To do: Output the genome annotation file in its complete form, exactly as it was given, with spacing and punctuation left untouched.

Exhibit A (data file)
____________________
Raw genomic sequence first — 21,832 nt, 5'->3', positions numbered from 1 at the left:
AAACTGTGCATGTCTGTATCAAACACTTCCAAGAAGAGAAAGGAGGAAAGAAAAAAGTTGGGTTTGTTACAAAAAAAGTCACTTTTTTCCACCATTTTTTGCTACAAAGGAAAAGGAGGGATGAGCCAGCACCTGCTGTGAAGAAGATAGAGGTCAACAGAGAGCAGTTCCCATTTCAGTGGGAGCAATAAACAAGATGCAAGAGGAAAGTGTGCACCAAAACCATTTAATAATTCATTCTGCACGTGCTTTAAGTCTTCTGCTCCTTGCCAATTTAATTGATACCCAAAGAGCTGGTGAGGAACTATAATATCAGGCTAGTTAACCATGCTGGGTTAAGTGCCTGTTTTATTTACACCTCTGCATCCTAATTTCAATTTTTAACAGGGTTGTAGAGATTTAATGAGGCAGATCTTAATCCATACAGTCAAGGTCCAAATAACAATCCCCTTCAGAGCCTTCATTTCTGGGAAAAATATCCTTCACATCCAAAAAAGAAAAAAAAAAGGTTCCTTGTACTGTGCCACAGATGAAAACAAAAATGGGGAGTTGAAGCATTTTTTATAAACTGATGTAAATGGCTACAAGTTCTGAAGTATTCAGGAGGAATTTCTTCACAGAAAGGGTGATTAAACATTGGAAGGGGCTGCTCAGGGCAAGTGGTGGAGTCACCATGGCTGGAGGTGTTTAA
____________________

Raw genomic sequence first — 21,832 nt, 5'->3', positions numbered from 1 at the left:
AAACTGTGCATGTCTGTATCAAACACTTCCAAGAAGAGAAAGGAGGAAAGAAAAAAGTTGGGTTTGTTACAAAAAAAGTCACTTTTTTCCACCATTTTTTGCTACAAAGGAAAAGGAGGGATGAGCCAGCACCTGCTGTGAAGAAGATAGAGGTCAACAGAGAGCAGTTCCCATTTCAGTGGGAGCAATAAACAAGATGCAAGAGGAAAGTGTGCACCAAAACCATTTAATAATTCATTCTGCACGTGCTTTAAGTCTTCTGCTCCTTGCCAATTTAATTGATACCCAAAGAGCTGGTGAGGAACTATAATATCAGGCTAGTTAACCATGCTGGGTTAAGTGCCTGTTTTATTTACACCTCTGCATCCTAATTTCAATTTTTAACAGGGTTGTAGAGATTTAATGAGGCAGATCTTAATCCATACAGTCAAGGTCCAAATAACAATCCCCTTCAGAGCCTTCATTTCTGGGAAAAATATCCTTCACATCCAAAAAAGAAAAAAAAAAGGTTCCTTGTACTGTGCCACAGATGAAAACAAAAATGGGGAGTTGAAGCATTTTTTATAAACTGATGTAAATGGCTACAAGTTCTGAAGTATTCAGGAGGAATTTCTTCACAGAAAGGGTGATTAAACATTGGAAGGGGCTGCTCAGGGCAAGTGGTGGAGTCACCATGGCTGGAGGTGTTTAA